A precedent set in the Senate the previous week, leading to oil lobbyists helping to direct Senate debate on tidelands oil, would follow the Senators for months to come. Educational leaders and schoolteachers who wanted the amendment passed to give tidelands oil royalties to schools and colleges rather than to just three states, were demanding the right to sit on the Senate floor alongside the oil lobbyists. Never in the history of the country had there been two lobbyists permitted to sit on the Senate floor and coach debate. There had been only a few Senators on the floor when Senator Spessard Holland of Florida made the unusual request, and, he ventures, there would have been greater objection with more Senators present. Once, during the Hoover Administration, Senator Hiram Bingham of Connecticut had allowed a lobbyist for the Connecticut Manufacturers Association to sit in on secret tariff committee hearings, for which he was officially reprimanded by a vote of the entire Senate and subsequently defeated for re-election.
William Howard Taft III, son of Senator Robert Taft, had gone to work for the Marshall Plan administration as chief of the industry and tourism office in Dublin, Ireland, with the job of stimulating industry and tourist trade in that region. He had left the job in late August, 1951, but returned to Government service as a consultant to Rear Admiral Louis Strauss, then making a special procurement study for the Secretary of Defense. Mr. Taft had departed the Pentagon in late February, 1952, only a couple of days after it was leaked that he was receiving $40 per day. He had not made out any pay vouchers to the Pentagon and it was unlikely that he would, given the upcoming elections.
Joseph & Stewart Alsop tell of the testimony of Senator Styles Bridges before the House Internal Revenue subcommittee the previous week having suggested the conclusion that the Senator ought consult a memory expert regarding his efforts on behalf of a Baltimore liquor speculator who had been delinquent in taxes. Detailed records of the Senator's telephone conversations and other contacts with IRB officials showed that the Senator had demonstrated a deep and lasting interest in the matter and yet his memory appeared dim, having asserted 34 times that he did not recall, another 15 times that he did not know, and another 14 times that he had no recollection, plus another 22 times of similar inability either to remember or to testify.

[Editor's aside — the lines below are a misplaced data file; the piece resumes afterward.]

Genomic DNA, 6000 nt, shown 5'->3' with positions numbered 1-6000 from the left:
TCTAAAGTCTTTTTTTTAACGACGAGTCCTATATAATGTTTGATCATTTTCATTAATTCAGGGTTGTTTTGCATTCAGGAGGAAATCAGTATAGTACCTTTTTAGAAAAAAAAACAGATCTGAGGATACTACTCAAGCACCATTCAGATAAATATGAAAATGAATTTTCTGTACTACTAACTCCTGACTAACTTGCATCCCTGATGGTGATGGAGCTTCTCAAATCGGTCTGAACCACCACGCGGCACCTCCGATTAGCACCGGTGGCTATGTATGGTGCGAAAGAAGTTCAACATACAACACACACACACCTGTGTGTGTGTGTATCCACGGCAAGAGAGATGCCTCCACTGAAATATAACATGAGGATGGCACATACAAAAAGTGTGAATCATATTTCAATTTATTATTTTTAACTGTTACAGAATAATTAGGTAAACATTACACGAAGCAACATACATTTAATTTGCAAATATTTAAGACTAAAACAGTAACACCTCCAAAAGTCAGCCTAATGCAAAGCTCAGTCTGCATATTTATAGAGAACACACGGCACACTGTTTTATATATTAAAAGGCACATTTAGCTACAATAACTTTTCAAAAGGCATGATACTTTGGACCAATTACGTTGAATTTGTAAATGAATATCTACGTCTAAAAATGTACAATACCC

They suggest that another witness demonstrating an equivalent inability to testify before, for instance, the McCarran committee would likely face serious repercussions.
The Senator's efforts on behalf of the liquor speculator had come to light only by accident and it was likely there were other similar records of government officials buried away in files. Members of Congress were able to bring quite a lot of pressure to bear on such situations, more so than lobbyists or five-percenters. Yet, no one had taken a serious look at this problem. The executive branch was fearful of being too curious about Congress, and Congress was never enthusiastic about investigating itself.
If, however, newly appointed corruption investigator Newbold Morris had his way, and received, as promised, the support of the President, an inquiry into Congressional behavior of this type might be in the offing.
Marquis Childs finds the President's decision not to run again to have been wise, having come through the ordeal of seven years in office with remarkable good fortune, especially at the age of 68. To try to last another four years, assuming he could avoid ignominious defeat, would have been "the height of folly". He had shown great political adeptness in addressing the matter, as among the 5,000 diners at the Jefferson-Jackson Day dinner where he made the announcement, only a few had any advance notice of his intentions. Not even members of his Cabinet were aware of it in advance.
Mr. Childs finds that he was playing politics in his speech, which he enjoyed and at which he was quite skilled. Governor Adlai Stevenson was seated nearby and, despite having been offered the President's support for the nomination on two occasions, had thus far spurned it. Mr. Childs thinks it was unlikely that he would be convinced to do otherwise, though pressures were already mounting for him to do so.